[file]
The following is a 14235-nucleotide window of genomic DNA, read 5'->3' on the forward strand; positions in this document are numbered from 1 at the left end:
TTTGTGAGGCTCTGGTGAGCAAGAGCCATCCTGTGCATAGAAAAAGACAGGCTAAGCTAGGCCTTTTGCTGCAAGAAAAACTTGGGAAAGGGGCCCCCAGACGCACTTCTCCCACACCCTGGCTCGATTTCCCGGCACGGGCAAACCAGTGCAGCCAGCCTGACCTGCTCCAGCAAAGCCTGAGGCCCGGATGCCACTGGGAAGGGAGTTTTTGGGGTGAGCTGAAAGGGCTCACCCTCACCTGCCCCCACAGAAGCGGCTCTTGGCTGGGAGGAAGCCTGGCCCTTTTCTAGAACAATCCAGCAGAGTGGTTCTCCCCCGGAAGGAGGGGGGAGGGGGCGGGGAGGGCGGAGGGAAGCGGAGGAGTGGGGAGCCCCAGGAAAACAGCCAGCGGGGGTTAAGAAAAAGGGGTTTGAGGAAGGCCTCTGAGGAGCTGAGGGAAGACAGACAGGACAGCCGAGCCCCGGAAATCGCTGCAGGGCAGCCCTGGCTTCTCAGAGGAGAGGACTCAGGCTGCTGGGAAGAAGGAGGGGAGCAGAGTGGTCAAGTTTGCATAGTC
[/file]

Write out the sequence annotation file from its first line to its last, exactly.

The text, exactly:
The following is a 14235-nucleotide window of genomic DNA, read 5'->3' on the forward strand; positions in this document are numbered from 1 at the left end:
TTTGTGAGGCTCTGGTGAGCAAGAGCCATCCTGTGCATAGAAAAAGACAGGCTAAGCTAGGCCTTTTGCTGCAAGAAAAACTTGGGAAAGGGGCCCCCAGACGCACTTCTCCCACACCCTGGCTCGATTTCCCGGCACGGGCAAACCAGTGCAGCCAGCCTGACCTGCTCCAGCAAAGCCTGAGGCCCGGATGCCACTGGGAAGGGAGTTTTTGGGGTGAGCTGAAAGGGCTCACCCTCACCTGCCCCCACAGAAGCGGCTCTTGGCTGGGAGGAAGCCTGGCCCTTTTCTAGAACAATCCAGCAGAGTGGTTCTCCCCCGGAAGGAGGGGGGAGGGGGCGGGGAGGGCGGAGGGAAGCGGAGGAGTGGGGAGCCCCAGGAAAACAGCCAGCGGGGGTTAAGAAAAAGGGGTTTGAGGAAGGCCTCTGAGGAGCTGAGGGAAGACAGACAGGACAGCCGAGCCCCGGAAATCGCTGCAGGGCAGCCCTGGCTTCTCAGAGGAGAGGACTCAGGCTGCTGGGAAGAAGGAGGGGAGCAGAGTGGTCAAGTTTGCATAGTC